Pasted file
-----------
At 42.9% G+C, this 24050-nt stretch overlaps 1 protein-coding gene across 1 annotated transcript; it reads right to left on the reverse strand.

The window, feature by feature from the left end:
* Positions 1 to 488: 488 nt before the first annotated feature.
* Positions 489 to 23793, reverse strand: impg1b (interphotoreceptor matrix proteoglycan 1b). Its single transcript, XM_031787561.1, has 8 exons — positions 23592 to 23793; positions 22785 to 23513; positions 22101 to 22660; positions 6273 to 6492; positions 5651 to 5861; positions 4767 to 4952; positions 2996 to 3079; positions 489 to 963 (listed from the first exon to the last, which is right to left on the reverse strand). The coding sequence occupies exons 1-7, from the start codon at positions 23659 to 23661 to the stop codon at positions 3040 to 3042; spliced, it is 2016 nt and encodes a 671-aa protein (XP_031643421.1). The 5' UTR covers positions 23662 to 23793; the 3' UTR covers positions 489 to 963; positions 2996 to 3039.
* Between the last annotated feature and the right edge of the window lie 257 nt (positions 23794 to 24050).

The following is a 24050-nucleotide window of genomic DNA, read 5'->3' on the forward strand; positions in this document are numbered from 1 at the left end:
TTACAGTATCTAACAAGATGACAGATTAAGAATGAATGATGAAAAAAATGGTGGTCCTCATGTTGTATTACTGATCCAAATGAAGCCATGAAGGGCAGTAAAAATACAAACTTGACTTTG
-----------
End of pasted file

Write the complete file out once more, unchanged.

At 42.9% G+C, this 24050-nt stretch overlaps 1 protein-coding gene across 1 annotated transcript; it reads right to left on the reverse strand.

The window, feature by feature from the left end:
* Positions 1 to 488: 488 nt before the first annotated feature.
* Positions 489 to 23793, reverse strand: impg1b (interphotoreceptor matrix proteoglycan 1b). Its single transcript, XM_031787561.1, has 8 exons — positions 23592 to 23793; positions 22785 to 23513; positions 22101 to 22660; positions 6273 to 6492; positions 5651 to 5861; positions 4767 to 4952; positions 2996 to 3079; positions 489 to 963 (listed from the first exon to the last, which is right to left on the reverse strand). The coding sequence occupies exons 1-7, from the start codon at positions 23659 to 23661 to the stop codon at positions 3040 to 3042; spliced, it is 2016 nt and encodes a 671-aa protein (XP_031643421.1). The 5' UTR covers positions 23662 to 23793; the 3' UTR covers positions 489 to 963; positions 2996 to 3039.
* Between the last annotated feature and the right edge of the window lie 257 nt (positions 23794 to 24050).

The following is a 24050-nucleotide window of genomic DNA, read 5'->3' on the forward strand; positions in this document are numbered from 1 at the left end:
TTACAGTATCTAACAAGATGACAGATTAAGAATGAATGATGAAAAAAATGGTGGTCCTCATGTTGTATTACTGATCCAAATGAAGCCATGAAGGGCAGTAAAAATACAAACTTGACTTTG